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The Kansan - Newton, KS
  • Texting while driving ban eyed by national group

  • Harvey County Sheriff T. Walton knows from experience that driving and cell phone use can be a dangerous combination.


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  • Harvey County Sheriff T. Walton knows from experience that driving and cell phone use can be a dangerous combination.

    He shares a story about a deputy who was making a traffic stop a year or two ago on Interstate 135 when a car traveling southbound on the highway slammed into the deputy’s vehicle. The driver had been reading a text message and didn’t notice the deputy’s vehicle, even though its lights were flashing.

    “He drove right into the back end of the deputy’s vehicle,” Walton said. “Luckily, no one got hurt.”

    Although this incident didn’t end in tragedy, accidents involving cell phones have claimed lives. The Associated Press reported about a 19-year-old pickup truck driver last year in Missouri who sent or received 11 texts in 11 minutes before causing a fatal highway pile-up. Two people were killed, including the pickup’s teenage driver, and almost 40 other people were injured.

    The state of Kansas already has banned texting while driving and placed restrictions on cell phone use by underage drivers, and now the National Transportation Safety Board has recommended all cell phone use by all drivers be banned.

    According to the Associated Press, State Sen. Les Donovan, R-

    Texting

    From page 1A

    Wichita, a longtime member of the Senate’s

    Transportation Committee, is skeptical this recommendation will pass.

    “I just don’t think that we’re anywhere close to banning cell phone use in a car,” he said. “It’s become too much of a personal tool that everybody uses.”

    However, University of Kansas psychology professor Paul Atchley believes the recommendation will eventually pass.

    “It will happen,” Atchley said. “It will just take time.”

    He said accidents caused by distracted drivers cost the state economy $500 million in 2009, if deaths, injuries and property damage were translated into a dollar amount. He’s convinced cell phone use contributed to a large number of those crashes, which is why he thinks the state eventually will prohibit drivers from using them.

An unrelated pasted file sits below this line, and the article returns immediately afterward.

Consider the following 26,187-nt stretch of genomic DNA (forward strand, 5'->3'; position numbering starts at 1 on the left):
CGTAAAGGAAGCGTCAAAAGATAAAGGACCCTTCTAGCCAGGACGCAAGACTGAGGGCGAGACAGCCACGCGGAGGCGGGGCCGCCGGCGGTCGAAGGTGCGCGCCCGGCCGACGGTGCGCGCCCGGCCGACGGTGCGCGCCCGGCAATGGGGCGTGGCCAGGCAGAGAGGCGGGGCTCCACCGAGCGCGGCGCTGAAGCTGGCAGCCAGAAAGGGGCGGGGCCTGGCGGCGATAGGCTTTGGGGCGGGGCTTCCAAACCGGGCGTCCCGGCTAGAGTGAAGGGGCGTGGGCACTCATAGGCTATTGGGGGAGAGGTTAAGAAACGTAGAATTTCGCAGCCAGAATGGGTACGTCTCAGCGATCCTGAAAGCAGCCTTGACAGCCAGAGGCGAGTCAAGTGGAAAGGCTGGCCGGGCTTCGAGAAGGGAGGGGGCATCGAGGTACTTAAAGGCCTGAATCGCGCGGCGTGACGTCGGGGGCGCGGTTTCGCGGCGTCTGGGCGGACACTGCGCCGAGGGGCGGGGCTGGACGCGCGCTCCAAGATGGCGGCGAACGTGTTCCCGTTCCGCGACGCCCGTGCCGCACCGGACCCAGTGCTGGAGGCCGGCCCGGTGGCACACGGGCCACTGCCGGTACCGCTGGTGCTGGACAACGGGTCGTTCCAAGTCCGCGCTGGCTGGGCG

“It’s based on solid evidence,” he said. “It’s based on too many tragedies that have happened already.”

    Local perspective

    Even if a ban is passed, local law enforcement officers believe it may be challenging to enforce.

    Corporal Paul Jones with the Newton Police Department said it can be difficult to prove cell phones or texting were involved in an accident, unless the person using the cell phone is willing to admit it. It’s easy for someone to quickly hang up a cell phone or stick it in a pocket or purse.

    “I think I’ve suspected it in a couple instances, but haven’t been able to prove it,” he said.

    “It’s very hard to tell,” Sheriff Walton agreed.

    Although Jones thinks drunk driving still is the most serious roadway hazard, he said drivers distracted by cell phones can be deadly.

    “I think it has the potential to be as dangerous,” he said.

    Whether or not a cell phone ban is passed in Kansas, Walton and Jones both urged local drivers to use caution and be alert to distractions that may be drawing their attention away from where it matters.

    “It’s inherently dangerous not to keep your eyes on the road or other drivers,” Jones said.

    “You’re driving a vehicle at high speeds,” Walton added. “... And it doesn’t take much to deviate from your path to cause a major accident.”

    The Associated Press contributed to this report.

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